What Makes Your Life Dynamic? An Interview with Journalist Jaime Maussan by Brit Elders
There’s a magical place high in the forest above Mexico City. Hand hewn steps lead down from the driveway to a complex of buildings that make you feel you have just stepped into the pages of a children’s storybook. Peering up from the deep rich green of the grass is a light shining from a skylight in the earth – the first clue that there is more here than the eye sees. A canopy of conifer trees whispers in the gentle breeze. Tiny saplings fill planters in row after row. Roses and Marguerites are bloom. The fragrance is heavenly. Everything one sees is an expression of natural beauty.
Copper glints in the afternoon sun from the roof of a multilevel structure that is supported by etched logs. Each carving is unique and all of the wood used to build these structures is from trees that were downed or dead. A carved hand from a tree trunk doubles as a chair for a moment of rest or solitude.
At the bottom of the steps is a heavy wooden door encased in an adobe Mayan arch that is encased in a mound of earth covered in grasses, flowers and trees. The door swings wide to a span of rope-bridge that leads to an underground, circular, adobe compound. This is the private world of internationally renowned journalist, Jaime Maussan, his wife, Bety Evangelista, who is also a recognized journalist, and their two children.
Jaime and Bety have made a commitment to the environment both in the private and professional lives and there home is a fine example.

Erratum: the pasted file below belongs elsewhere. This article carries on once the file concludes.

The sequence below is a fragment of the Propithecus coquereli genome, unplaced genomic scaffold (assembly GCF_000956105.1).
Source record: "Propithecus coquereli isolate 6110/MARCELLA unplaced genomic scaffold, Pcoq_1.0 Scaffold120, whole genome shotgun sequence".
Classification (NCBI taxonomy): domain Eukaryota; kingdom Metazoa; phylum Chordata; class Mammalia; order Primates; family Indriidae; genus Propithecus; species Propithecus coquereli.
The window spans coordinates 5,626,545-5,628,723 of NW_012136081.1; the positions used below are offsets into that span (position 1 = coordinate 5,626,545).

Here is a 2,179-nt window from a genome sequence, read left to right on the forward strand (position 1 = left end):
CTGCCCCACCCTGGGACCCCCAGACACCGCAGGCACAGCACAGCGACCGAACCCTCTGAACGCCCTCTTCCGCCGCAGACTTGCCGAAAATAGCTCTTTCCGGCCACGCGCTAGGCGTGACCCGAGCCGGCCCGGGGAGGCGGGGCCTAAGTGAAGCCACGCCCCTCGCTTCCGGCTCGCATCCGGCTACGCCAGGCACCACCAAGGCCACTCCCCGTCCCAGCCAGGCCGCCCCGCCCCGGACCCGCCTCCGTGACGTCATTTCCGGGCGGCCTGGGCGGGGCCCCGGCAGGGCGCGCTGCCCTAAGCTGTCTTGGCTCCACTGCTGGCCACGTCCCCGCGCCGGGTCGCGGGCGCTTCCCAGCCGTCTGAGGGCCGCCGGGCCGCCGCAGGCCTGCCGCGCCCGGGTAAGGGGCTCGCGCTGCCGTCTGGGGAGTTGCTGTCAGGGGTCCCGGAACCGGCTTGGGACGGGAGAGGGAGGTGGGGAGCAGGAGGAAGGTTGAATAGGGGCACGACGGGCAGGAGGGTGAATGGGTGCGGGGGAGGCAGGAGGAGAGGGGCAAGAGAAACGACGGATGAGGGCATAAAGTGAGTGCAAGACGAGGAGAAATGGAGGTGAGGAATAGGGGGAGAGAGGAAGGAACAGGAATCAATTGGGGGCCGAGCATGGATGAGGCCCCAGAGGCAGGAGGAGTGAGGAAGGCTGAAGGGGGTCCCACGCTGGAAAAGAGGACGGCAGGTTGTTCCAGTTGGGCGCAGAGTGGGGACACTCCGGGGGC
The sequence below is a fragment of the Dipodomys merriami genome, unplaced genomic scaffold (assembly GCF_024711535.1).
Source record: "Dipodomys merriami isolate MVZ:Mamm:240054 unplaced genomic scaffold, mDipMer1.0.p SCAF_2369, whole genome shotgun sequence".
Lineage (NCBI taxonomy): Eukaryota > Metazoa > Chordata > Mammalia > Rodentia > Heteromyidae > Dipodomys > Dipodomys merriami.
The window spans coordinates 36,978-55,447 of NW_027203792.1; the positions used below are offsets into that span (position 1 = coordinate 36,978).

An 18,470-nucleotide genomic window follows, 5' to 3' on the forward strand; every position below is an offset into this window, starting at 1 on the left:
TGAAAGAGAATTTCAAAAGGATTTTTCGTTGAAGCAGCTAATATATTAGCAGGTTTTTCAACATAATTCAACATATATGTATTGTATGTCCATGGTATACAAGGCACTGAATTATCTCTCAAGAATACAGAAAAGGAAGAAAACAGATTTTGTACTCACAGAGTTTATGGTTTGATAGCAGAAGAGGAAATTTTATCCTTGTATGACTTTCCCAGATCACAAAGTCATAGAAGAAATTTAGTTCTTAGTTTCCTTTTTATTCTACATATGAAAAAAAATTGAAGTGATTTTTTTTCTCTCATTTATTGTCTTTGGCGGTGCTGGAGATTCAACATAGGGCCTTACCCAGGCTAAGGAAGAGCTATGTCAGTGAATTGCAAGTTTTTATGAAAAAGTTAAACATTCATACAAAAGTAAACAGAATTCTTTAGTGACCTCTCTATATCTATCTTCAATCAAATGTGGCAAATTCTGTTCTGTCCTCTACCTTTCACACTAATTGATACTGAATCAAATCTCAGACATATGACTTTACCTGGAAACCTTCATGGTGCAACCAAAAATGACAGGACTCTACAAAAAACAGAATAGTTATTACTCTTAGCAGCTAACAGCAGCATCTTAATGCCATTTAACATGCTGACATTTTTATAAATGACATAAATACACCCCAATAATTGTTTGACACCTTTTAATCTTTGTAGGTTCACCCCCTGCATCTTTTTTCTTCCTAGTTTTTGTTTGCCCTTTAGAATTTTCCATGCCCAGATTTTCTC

Jaime studied journalism at National Autonomous University of Mexico and graduated from the University of Miami in Ohio. As the Director General and anchorman of Mexico’s 60 Minutes, Jaime has covered stories ranging from drug addicted children to political corruption to the Monarch butterfly that makes it’s winter home in Mexico to the paranormal. No topic is out of his spectrum and his innate curiosity propels him into many unusual stories. His hard-hitting journalism has garnered recognition and awards around the world and include honors from United Nations Institute of Population, the Canadian government, The World Wildlife Fund, as well as numerous awards in Mexico including a Golden Microphone, a Golden Laurel and recognition for balanced journalism.
DLM: Jaime, what makes your life dynamic?
JM: To have a purpose in life. When you have a real purpose, you get motivated. You get active and are looking all the time for ways to fulfill the goals. That’s what I do.
The human being has so much to do… So much to change. For example: We need to try to stabilize and protect the environment and the species in it. We need to be concerned about species exiting (ed: becoming extinct).
We have to be very active with life because it is up to us to help future generations, those that are not born yet.
There are those that are weak and whose only goal is money, but we have to be strong and help each other, help the planet, help the species.
DLM: What do you feel is the most urgent concern right now?
JM: Extinction. Climate change is a natural cycle. The planet gets warm and it cools. That’s normal. It has happened before. It will happen again. But we cannot recuperate any species that vanish because we have not cared for our environment.
Urgent action is required by us… by humans because these species are treasures that cannot be recuperated. No matter what science tries to do they cannot bring back the species that are no longer here. We have to try to educate nations, other people where the population is growing so fast that they are hurting the environment. They cannot keep destroying the forests and expect species to survive.
We have to help the environment. We cannot continue to contaminate the lakes and seas and destroy the coral reefs and forests. That is changing life on earth. And the species that we love will never come back if they are destroyed.